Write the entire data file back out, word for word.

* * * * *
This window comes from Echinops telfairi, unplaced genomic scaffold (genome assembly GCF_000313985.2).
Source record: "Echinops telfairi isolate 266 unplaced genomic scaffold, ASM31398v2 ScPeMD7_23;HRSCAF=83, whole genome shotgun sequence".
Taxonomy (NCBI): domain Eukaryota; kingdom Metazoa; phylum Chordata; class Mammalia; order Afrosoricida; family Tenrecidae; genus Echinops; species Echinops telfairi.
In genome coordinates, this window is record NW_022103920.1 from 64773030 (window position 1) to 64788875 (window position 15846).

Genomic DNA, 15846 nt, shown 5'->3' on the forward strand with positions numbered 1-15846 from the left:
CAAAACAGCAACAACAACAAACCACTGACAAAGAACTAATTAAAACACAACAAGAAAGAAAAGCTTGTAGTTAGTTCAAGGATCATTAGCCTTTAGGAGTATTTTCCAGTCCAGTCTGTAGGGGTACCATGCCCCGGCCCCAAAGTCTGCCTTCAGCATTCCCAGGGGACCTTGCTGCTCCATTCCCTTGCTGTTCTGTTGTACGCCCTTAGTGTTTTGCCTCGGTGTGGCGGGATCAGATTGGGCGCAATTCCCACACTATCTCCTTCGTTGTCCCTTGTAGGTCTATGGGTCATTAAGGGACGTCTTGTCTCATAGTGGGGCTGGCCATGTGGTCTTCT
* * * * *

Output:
This window comes from Echinops telfairi, unplaced genomic scaffold (genome assembly GCF_000313985.2).
Source record: "Echinops telfairi isolate 266 unplaced genomic scaffold, ASM31398v2 ScPeMD7_23;HRSCAF=83, whole genome shotgun sequence".
Taxonomy (NCBI): domain Eukaryota; kingdom Metazoa; phylum Chordata; class Mammalia; order Afrosoricida; family Tenrecidae; genus Echinops; species Echinops telfairi.
In genome coordinates, this window is record NW_022103920.1 from 64773030 (window position 1) to 64788875 (window position 15846).

Genomic DNA, 15846 nt, shown 5'->3' on the forward strand with positions numbered 1-15846 from the left:
CAAAACAGCAACAACAACAAACCACTGACAAAGAACTAATTAAAACACAACAAGAAAGAAAAGCTTGTAGTTAGTTCAAGGATCATTAGCCTTTAGGAGTATTTTCCAGTCCAGTCTGTAGGGGTACCATGCCCCGGCCCCAAAGTCTGCCTTCAGCATTCCCAGGGGACCTTGCTGCTCCATTCCCTTGCTGTTCTGTTGTACGCCCTTAGTGTTTTGCCTCGGTGTGGCGGGATCAGATTGGGCGCAATTCCCACACTATCTCCTTCGTTGTCCCTTGTAGGTCTATGGGTCATTAAGGGACGTCTTGTCTCATAGTGGGGCTGGCCATGTGGTCTTCT